For some recent lectures and publications, see the Intro page. Here are more of my favorite projects:
My current interest is eco-criticism, which considers the role and representation of the environment in literature. For more on this, see the section on Environmental Humanities .
I also am fascinated by early English pronunciation. You can hear me reading passages from Thomas Malory's Le Morte Darthur in a reconstructed 15th-century London pronunciation on the CD "Malory Aloud: A Dramatic Reading of Excerpts from Le Morte Darthur," produced by the Chaucer Studio. My essay about these readings, “The Voice of Aurality in the Morte Darthur,” won the James Randall Leader Prize for Outstanding Essay in Arthuriana, 2003, from the International Arthurian Society, North American Branch.
I am part of an international team based in Germany and Belgium that is producing an edition of the Latin version of the medieval encyclopedia De proprietatibus rerum by Bartholomaeus Anglicus, which is often referred to as "Shakespeare's encyclopedia" because of the many passages in Shakespeare that draw from it. For the first volume, published in 2007, I contributed an edition of Book I, concerning God and the names of God. I have also completed my edition of Book XIV, on the earth and its properties. My research on Book XIV was partly supported in 2003 by an Emerson Foundation Grant in which I was assisted by Jason Daniel, then an IC senior, who later received a Ph.D. from Florida International University.
While teaching at IC, I became interested in the modern use of the Old English (or Anglo-Saxon) letter "thorn," which looks like this: < þ>. In the later Middle Ages, this letter had an "open" form that resembled the letter <y>. This letter was used in documents and headstones until about 1800, after which many people in the 19th and 20th centuries mistakenly believed that it was a <y>, and they started to use it in the names of "old-timey" stores and pubs, as in "ye olde soda shoppe." My research on this project was partly supported in 2008 by Humanities Initiative and Emerson Foundation grants in which I was assisted by Peter Messmer, IC class of 2009. I published "Ye Olde English Ye: A Short Biography of Anglo-Saxon Thorn," in Fact and Fiction from the Middle Ages to Modern Times: Essays Presented to Hans Sauer on the Occasion of his 65th Birthday, ed. Renate Bauer and Ulrike Krischke (Münchener Universitätsschriften 37)(Frankfurt am Main: Lang, 2011), pp. 177-95. A sequel about the use of thorn in America is in the works.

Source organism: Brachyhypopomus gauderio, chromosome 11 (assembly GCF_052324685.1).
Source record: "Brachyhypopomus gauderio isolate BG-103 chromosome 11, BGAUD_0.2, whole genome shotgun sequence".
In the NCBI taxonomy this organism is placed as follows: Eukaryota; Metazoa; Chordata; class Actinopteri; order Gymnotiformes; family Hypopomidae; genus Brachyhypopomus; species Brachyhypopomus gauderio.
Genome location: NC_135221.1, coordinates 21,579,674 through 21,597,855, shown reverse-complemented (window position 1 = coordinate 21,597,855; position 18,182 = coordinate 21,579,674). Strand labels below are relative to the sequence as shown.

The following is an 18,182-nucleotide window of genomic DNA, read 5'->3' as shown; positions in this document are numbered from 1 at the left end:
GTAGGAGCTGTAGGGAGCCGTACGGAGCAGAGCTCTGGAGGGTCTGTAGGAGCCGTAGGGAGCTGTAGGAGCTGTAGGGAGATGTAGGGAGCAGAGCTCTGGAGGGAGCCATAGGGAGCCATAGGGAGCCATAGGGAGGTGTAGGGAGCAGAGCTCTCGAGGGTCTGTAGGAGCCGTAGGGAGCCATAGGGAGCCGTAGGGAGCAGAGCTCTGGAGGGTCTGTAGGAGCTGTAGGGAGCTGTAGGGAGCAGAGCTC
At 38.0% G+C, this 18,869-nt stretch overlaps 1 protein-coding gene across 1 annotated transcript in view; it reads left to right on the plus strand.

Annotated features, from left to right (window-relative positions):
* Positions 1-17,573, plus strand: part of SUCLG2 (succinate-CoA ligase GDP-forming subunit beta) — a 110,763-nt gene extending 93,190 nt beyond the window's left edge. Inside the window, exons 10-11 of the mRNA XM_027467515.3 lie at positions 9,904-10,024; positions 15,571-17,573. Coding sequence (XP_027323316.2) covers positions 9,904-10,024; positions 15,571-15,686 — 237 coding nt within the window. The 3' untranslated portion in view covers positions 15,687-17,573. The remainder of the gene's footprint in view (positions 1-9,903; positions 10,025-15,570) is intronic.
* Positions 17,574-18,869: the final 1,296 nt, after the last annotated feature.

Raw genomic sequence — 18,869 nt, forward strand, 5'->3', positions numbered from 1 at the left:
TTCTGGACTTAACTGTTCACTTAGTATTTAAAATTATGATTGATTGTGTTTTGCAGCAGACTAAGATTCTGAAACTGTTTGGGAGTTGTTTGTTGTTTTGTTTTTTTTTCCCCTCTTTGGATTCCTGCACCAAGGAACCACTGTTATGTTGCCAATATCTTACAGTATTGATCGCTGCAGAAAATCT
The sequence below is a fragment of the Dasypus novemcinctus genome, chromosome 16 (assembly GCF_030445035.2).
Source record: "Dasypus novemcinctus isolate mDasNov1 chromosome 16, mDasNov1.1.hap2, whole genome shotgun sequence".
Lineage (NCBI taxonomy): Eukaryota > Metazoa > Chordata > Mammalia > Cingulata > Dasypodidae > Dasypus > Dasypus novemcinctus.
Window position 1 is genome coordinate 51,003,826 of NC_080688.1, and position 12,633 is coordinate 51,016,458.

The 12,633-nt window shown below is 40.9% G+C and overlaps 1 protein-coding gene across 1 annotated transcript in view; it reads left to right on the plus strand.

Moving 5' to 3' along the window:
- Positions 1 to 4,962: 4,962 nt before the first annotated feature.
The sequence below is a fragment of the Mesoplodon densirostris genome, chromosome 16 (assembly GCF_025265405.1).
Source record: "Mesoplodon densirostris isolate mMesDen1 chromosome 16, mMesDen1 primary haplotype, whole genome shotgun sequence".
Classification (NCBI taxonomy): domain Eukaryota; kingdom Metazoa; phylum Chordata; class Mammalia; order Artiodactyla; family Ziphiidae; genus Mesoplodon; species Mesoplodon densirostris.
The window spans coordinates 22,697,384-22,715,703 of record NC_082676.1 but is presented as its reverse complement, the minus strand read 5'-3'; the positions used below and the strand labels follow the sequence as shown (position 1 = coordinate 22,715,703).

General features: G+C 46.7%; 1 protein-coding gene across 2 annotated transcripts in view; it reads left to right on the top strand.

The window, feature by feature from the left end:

In a manuscript in the British Library, London, I found a previously unknown letter written in the voice of Morgan le Fay, Arthurian legend's fairy queen, and I announced that discovery in "'Morgan le Fay, Empress of the Wilderness': A Newly Recovered Arthurian Text in London, BL Royal 12.c.ix," Arthurian Literature 25 (2008), 67-91. (This volume is reviewed in Times Literary Supplement [London], no. 5509, October 31, 2008, pp. 26-7.) "Literary Scholars as Sleuths," IC View 26.4 (2008), tells the story of this discovery along with that of one of my former students, Steve Hartman (English '87--now a professor in Sweden), who, while doing research in the National Library of Sweden, found a letter by Henry David Thoreau that was believed to be lost.
The newest edition of Sir Gawain and the Green Knight, in The Works of the Gawain Poet, ed. Ad Putter and Myra Stokes of the University of Bristol, UK (London: Penguin, 2014), adopts my reading of the manuscript's version of the name of Morgan le Fay in lines 2446 and 2452: "Morgue la faye." Moreover, the editors' note to these lines gives a lengthy summary of my argument for this reading, which appeared in the journal Anglia 117 (1999), 542-57.
British Library, London
The British Library houses many of England's most precious and important medieval manuscripts. Among them is the only known manuscript (ca. 1400) of Sir Gawain and the Green Knight, which I love to teach and about which I have published several articles, including one about the form of the name of Morgan le Fay, King Arthur's half-sister, in Sir Gawain. Here, too, is the home of the early 14th-century manuscript in which I discovered a previously unknown medieval text that purports to be a letter from Morgan le Fay to a knight in her court. The British Library also owns the only known manuscript of Thomas Malory's Le Morte Darthur (ca. 1470), about which I have also published. The statue in the photo is Sir Eduardo Paolozzi's sculpture "Newton," based on William Blake's famous image of Isaac Newton as the "ancient of days."